LONDON
STUART RILEY

The impact of the digital disruption on financial services has been well documented: Technology is dramatically changing clients‘ needs and requirements in terms of user experience, fast access to liquidity and the ability to make data-informed trade decisions.

Trading flows are increasingly digitized. According to research firm Greenwich Associates, 13% of European equities were traded electronically in 2007. 10 years later Greenwich estimates that the volume of electronically traded equities in Europe stands at 37%.

Against this background, industry participants are adopting different approaches to innovation.

A key challenge is to embed technology in how business is conducted every day. The digitization of markets has brought a clear requirement to align business and IT and foster a truly hybrid environment. Citi’s Markets and Securities Services business employs more than 10,000 people in technology. People in trading and product management regard technology as a critical aspect of what they do and it has become very hard to distinguish technologists from the business.

New Technologies

Data science- the ability to extract actionable insights from information- has become an essential component of the banking value proposition. Customers want fast and digestible information tailored to their needs.

Cloud is another big area of focus. Some see it is as a way to reduce infrastructure cost. What we look at is what Cloud can enable to put the information into clients‘ hands in minutes or seconds. One example of the way Citi leverages these new technologies is „Velocity Clarity“ a cloud-based, big data infrastructure that enables clients to monitor their investments including portfolio analysis, valuation, holdings, net asset value, counterparty risk, country exposures and trading flows. The platform is paradigm shift in the way clients are able to consume data and analytics.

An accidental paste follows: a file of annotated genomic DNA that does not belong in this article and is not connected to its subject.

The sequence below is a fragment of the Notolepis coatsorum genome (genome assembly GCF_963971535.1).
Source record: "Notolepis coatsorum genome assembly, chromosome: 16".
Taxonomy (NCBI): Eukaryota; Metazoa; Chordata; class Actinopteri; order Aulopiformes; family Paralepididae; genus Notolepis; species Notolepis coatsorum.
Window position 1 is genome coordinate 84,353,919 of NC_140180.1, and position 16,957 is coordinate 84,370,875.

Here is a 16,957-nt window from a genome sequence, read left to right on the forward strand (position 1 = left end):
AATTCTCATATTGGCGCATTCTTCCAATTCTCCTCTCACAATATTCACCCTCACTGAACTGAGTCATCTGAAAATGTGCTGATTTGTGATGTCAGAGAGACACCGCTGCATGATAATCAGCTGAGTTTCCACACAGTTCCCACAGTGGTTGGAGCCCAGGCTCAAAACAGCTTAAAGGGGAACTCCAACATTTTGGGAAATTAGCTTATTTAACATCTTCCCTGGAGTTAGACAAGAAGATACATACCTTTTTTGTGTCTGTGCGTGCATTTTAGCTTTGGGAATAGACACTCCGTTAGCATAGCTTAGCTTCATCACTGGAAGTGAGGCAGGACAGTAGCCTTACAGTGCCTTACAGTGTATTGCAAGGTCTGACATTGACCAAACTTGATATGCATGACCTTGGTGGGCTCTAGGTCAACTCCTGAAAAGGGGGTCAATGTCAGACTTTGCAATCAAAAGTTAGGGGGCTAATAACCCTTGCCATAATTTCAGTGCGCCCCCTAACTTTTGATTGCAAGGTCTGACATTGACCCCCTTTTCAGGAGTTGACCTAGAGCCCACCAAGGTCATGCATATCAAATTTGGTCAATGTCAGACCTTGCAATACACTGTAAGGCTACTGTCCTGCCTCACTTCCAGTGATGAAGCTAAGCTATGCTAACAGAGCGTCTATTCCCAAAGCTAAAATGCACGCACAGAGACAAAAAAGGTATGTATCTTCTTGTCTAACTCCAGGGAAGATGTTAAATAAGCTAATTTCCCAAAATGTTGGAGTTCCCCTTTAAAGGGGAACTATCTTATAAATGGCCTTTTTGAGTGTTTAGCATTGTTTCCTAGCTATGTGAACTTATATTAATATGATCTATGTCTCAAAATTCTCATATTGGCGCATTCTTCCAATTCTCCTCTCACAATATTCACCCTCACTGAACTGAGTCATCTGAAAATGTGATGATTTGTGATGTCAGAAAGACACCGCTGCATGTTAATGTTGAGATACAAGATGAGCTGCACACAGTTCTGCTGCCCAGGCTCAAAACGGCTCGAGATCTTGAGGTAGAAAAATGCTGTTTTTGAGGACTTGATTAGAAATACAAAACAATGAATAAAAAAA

When adopting new technologies, we also offer these capabilities as Application Programming Interfaces (API’s), so that clients can incorporate them into their own platforms and benefit from our technology investments as well as the scale of our infrastructure.

Keeping the dynamic pace

In today’s dynamic environment, the ability to deliver technology change at a fast pace has become a key differentiator. We make 25,000 upgrades to technology systems for our Markets business every year. Citi’s research, analytics and trading platform, Velocity, was created in 2012 to expose technology to clients in a simple, efficient and centralized way. The platform initially provided access to currency markets and now includes offering across the full range of Markets products. Today over 82,000 clients use Velocity in 130 countries. We deliver on average two product releases, new services, features or enhancements every day.

Partnerships

A critical part of the innovation strategy is to continuously invest in external market infrastructure and start-ups. At Citi, we see Fintech as an opportunity: even with the vast number of technologists we have, we would not be able to truly deliver the best financial services platform without partnerships. Recent investments announced by Citi in the Markets and Securities Services technology space include cloud-based communications platform Symphony, artificial intelligence platform Kensho, contextual content recommendation solution Selerity, distributed ledger technology providers Digital Assets Holdings and Axoni and FX post-trade processing network Colbat.

Implementing a successful digital strategy requires foresight, partnerships and disciplined execution. Ultimately, those players that invest in technology while implementing the necessary organizational and operational changes through active engagement with clients, employees and external partners will be the leaders that drive successful change in the industry.

Citi

LEADING GLOBAL BANK

Citi, the leading global bank, has approximately 200 million customer accounts and does business in more than 160 countries and jurisdictions. Citi provides consumers, corporations, governments and institutions with a broad range of financial products and services, including consumer banking and credit, corporate and investment banking, securities brokerage, transaction services, and wealth management.